May 24, 2017
Long-term unemployment – a major challenge for the German labor market
Formerly known as “sick man of Europe”, with mass unemployment and nearly five million people without jobs, Germany has undergone a remarkable change over the last decade. Today, unemployment is well below the three million threshold and employment rates are at an all-time high. However, in spite of this positive development, there are still the ones left-behind: Long-term unemployment is the major challenge for the German job market policy.
Long-term unemployed and no way out?
In Germany, a person who is unemployed for more than 12 months is considered long-term unemployed. Between 2005 and 2011, the number of long-term unemployed people went down from nearly 1.8 million to about 1 million. The carrot and the stick approach of the so called Hartz reforms is critical in these efforts. The Hartz reforms included reducing the eligibility for unemployment benefits – an effective means to increase incentives to take up employment. Although long-term unemployment decreased sharply in the first years after the Hartz reform, the dynamic of dropping long-term unemployment numbers came to a halt in the last few years. Until today, re-integrating the people concerned into the German labor market remains one of the major challenges for policy makers and business. What we need is an overall concept for preventing and reducing long-term unemployment paired with flexibility and low entry barriers for the labor market.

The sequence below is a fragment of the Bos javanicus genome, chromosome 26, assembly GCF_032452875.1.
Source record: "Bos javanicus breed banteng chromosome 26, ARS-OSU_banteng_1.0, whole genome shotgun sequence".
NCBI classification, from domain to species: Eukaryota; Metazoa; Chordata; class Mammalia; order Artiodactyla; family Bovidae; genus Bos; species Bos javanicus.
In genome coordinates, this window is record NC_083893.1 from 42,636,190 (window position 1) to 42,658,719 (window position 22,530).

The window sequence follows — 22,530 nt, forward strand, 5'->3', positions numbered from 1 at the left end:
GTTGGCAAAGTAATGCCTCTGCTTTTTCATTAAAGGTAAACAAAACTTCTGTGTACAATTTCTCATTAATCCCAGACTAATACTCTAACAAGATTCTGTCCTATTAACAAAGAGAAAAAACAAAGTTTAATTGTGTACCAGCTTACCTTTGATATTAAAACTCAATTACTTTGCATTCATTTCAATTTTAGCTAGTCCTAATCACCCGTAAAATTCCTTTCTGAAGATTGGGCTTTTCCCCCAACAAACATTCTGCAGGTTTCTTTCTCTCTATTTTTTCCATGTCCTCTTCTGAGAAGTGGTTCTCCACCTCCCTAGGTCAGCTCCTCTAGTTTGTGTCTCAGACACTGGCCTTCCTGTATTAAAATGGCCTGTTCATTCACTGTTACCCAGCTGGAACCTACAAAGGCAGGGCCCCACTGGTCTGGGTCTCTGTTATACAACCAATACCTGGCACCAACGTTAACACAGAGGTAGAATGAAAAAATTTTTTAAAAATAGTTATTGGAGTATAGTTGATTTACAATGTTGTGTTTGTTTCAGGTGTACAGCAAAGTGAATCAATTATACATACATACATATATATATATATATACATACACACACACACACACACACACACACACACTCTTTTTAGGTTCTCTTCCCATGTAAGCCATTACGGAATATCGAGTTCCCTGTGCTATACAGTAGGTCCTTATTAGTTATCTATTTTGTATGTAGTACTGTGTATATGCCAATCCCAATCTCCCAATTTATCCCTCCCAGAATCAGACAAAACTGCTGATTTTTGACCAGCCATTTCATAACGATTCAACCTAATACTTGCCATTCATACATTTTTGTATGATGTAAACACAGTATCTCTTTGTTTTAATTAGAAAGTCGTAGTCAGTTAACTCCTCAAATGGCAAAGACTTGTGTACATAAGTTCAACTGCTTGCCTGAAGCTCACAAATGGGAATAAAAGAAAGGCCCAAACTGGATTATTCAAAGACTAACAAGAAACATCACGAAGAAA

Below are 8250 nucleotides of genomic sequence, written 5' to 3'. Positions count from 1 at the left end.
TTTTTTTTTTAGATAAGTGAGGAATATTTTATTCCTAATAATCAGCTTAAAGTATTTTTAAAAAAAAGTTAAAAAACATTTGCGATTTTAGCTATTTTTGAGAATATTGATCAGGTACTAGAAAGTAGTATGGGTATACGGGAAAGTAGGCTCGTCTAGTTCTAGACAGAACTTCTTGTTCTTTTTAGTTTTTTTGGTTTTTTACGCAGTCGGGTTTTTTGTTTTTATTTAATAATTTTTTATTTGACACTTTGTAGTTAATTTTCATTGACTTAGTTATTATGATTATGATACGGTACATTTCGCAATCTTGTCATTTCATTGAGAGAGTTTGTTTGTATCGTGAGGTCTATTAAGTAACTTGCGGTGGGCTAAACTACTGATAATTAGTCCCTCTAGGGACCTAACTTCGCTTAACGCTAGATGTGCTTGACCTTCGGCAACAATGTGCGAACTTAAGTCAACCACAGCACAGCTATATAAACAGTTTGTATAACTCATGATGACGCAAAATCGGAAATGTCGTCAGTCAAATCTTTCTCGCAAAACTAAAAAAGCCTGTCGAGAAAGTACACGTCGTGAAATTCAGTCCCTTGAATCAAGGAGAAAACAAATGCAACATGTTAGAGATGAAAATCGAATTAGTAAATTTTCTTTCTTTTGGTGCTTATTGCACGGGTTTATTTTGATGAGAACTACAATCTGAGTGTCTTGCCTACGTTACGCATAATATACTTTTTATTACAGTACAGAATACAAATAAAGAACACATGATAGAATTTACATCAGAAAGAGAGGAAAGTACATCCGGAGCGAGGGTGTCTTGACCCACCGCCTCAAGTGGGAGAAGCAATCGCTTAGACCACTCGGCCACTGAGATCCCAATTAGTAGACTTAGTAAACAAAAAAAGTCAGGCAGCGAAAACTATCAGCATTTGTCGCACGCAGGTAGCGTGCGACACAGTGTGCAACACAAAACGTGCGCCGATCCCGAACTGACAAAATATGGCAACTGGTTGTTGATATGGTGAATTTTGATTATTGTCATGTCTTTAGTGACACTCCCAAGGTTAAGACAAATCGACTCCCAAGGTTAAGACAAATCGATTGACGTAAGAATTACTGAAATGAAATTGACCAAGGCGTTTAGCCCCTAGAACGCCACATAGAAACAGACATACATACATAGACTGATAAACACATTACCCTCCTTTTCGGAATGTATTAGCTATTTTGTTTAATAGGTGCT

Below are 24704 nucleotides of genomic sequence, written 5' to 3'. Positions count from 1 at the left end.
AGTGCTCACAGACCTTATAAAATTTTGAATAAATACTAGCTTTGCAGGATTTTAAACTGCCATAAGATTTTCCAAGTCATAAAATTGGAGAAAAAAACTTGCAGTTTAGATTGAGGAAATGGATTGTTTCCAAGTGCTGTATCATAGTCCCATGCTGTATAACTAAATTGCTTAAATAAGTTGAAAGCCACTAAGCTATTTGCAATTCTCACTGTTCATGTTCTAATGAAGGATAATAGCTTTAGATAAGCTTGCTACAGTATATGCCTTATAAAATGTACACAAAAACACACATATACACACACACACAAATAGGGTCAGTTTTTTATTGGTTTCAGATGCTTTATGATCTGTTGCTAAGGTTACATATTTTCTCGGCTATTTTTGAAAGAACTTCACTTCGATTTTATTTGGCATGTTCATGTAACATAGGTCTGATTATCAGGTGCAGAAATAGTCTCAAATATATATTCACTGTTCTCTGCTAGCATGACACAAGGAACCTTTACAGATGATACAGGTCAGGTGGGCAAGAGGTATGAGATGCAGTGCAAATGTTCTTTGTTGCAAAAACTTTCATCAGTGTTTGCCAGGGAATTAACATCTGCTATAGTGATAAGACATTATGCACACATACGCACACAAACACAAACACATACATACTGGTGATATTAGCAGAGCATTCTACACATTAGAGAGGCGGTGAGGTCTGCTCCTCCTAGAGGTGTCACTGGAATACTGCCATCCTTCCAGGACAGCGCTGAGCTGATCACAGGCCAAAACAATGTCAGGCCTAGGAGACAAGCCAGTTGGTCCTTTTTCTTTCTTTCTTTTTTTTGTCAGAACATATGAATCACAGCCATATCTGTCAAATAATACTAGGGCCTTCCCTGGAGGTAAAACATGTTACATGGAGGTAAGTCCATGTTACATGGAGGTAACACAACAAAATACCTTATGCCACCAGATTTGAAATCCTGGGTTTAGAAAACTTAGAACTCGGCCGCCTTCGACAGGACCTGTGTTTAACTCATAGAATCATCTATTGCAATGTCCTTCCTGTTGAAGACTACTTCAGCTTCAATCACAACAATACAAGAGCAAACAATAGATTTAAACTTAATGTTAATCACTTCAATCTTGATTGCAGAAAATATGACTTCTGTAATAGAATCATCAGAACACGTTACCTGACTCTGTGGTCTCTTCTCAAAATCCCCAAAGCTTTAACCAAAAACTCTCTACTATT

Bavaria – best employment prospects
Despite the positive overall situation, there are major regional differences in the German job market. Especially in Southern Germany, the employment prospects are quite good, in particular in the Free State of Bavaria. There, unemployment rates are comparatively low while in other parts of Germany, as for instance in Eastern Germany, the rates are significantly higher.